I've always found big words and the idea of expanding one's vocabulary to its highest level fascinating. I would often find synonyms in Microsoft Word to replace "simple/easy" words with terms that were twice as long and sounded intelligent. Over the years, my lexicon became quite expansive, I was able to indulge in conversations and readings on a scholarly level, and I was able to condense a few sentences into a few words. I especially remember grinning ear to ear when my Dad could no longer read any of the material I would write in college essays (This also probably had something to do with the foreign nature of the topic). However, once I got further into my major I began to become more and more frustrated by unexplained terms in anthropology literature. Works by Stuart Hall, Michel Foucault, Paul Stoller, and countless others forced me to reread passages over and over again without gaining much ground. Many of my colleagues felt the same way and resorted to simply listening to the professor's explanation of the text.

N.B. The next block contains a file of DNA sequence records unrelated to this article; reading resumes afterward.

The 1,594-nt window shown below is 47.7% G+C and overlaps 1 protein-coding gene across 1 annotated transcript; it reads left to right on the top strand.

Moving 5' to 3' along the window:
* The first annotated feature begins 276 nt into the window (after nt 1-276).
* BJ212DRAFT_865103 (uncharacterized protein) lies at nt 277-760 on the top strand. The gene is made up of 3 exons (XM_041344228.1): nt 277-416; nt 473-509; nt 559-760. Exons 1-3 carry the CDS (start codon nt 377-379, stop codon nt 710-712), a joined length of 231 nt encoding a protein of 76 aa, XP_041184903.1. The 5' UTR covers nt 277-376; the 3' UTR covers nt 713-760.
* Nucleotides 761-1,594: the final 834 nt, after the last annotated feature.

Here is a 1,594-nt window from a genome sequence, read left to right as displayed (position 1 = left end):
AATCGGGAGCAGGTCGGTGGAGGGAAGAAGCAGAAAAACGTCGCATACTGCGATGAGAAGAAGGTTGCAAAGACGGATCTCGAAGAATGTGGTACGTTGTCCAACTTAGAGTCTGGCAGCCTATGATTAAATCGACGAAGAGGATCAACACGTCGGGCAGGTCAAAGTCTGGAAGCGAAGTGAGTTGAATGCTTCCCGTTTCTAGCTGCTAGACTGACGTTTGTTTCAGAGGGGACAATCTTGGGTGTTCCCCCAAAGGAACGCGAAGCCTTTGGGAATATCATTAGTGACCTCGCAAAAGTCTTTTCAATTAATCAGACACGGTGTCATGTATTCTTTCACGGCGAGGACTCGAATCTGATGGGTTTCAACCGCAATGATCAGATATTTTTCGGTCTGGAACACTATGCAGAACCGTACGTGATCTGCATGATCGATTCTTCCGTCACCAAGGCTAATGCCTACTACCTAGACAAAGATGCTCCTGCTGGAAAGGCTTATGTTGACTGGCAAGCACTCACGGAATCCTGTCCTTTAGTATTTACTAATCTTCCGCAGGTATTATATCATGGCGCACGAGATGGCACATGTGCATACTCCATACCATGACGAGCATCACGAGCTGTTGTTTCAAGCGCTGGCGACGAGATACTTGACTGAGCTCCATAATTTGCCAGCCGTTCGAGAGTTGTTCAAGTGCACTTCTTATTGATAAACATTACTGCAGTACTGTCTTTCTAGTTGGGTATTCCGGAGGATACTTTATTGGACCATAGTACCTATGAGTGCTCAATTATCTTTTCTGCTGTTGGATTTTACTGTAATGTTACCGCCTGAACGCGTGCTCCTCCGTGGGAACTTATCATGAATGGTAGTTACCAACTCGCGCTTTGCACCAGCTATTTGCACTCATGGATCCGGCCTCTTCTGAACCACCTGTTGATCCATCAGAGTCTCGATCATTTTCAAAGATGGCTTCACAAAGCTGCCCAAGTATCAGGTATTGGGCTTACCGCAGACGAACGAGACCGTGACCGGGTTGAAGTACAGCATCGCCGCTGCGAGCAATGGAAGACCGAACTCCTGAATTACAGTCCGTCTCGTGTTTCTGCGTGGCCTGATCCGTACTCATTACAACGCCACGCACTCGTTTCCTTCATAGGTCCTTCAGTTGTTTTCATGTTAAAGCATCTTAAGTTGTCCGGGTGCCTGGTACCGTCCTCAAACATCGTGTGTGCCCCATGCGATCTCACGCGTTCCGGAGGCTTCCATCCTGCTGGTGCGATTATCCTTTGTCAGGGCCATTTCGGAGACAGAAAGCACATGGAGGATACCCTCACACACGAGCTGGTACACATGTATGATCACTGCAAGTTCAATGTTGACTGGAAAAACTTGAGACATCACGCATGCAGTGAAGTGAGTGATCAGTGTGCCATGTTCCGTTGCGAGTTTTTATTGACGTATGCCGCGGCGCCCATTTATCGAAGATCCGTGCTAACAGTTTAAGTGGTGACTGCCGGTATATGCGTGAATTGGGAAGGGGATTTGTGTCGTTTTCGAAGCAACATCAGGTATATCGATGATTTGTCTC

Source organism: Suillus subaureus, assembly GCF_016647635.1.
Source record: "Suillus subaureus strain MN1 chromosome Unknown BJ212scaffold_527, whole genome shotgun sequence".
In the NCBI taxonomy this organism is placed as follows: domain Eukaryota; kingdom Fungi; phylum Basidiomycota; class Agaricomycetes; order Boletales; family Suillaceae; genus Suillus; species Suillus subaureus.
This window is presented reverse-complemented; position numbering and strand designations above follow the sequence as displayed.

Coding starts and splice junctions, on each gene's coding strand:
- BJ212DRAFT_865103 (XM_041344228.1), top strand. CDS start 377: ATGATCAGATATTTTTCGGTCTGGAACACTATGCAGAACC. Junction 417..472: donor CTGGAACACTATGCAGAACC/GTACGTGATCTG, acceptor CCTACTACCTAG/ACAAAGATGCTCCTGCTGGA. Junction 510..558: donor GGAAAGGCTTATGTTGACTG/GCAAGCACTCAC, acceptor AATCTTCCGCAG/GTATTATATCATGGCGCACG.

I understand anthropology and any other respective discipline has specific terminology that one simply can not and should not have to simply every time. For example, words like 'cultural capital' or 'deterritorialization' must be learned by young scholars as they encompass specific notions, activities, histories, contexts, and so forth. These words, however, become problematic when the reader is not aware of their meanings, how and when they are to be used, and especially if they are used in conjunction with other challenging words.
Steps need to be taken to explore ways in reducing elitist writing methods performed by scholars (who may either be conscious or unconscious of this habit). Hopefully I didn't contradict myself by using any terms that are beyond my audience...
This guy knows what I'm talking about - http://www.nerdtoenglish.com/2009/08/big-words/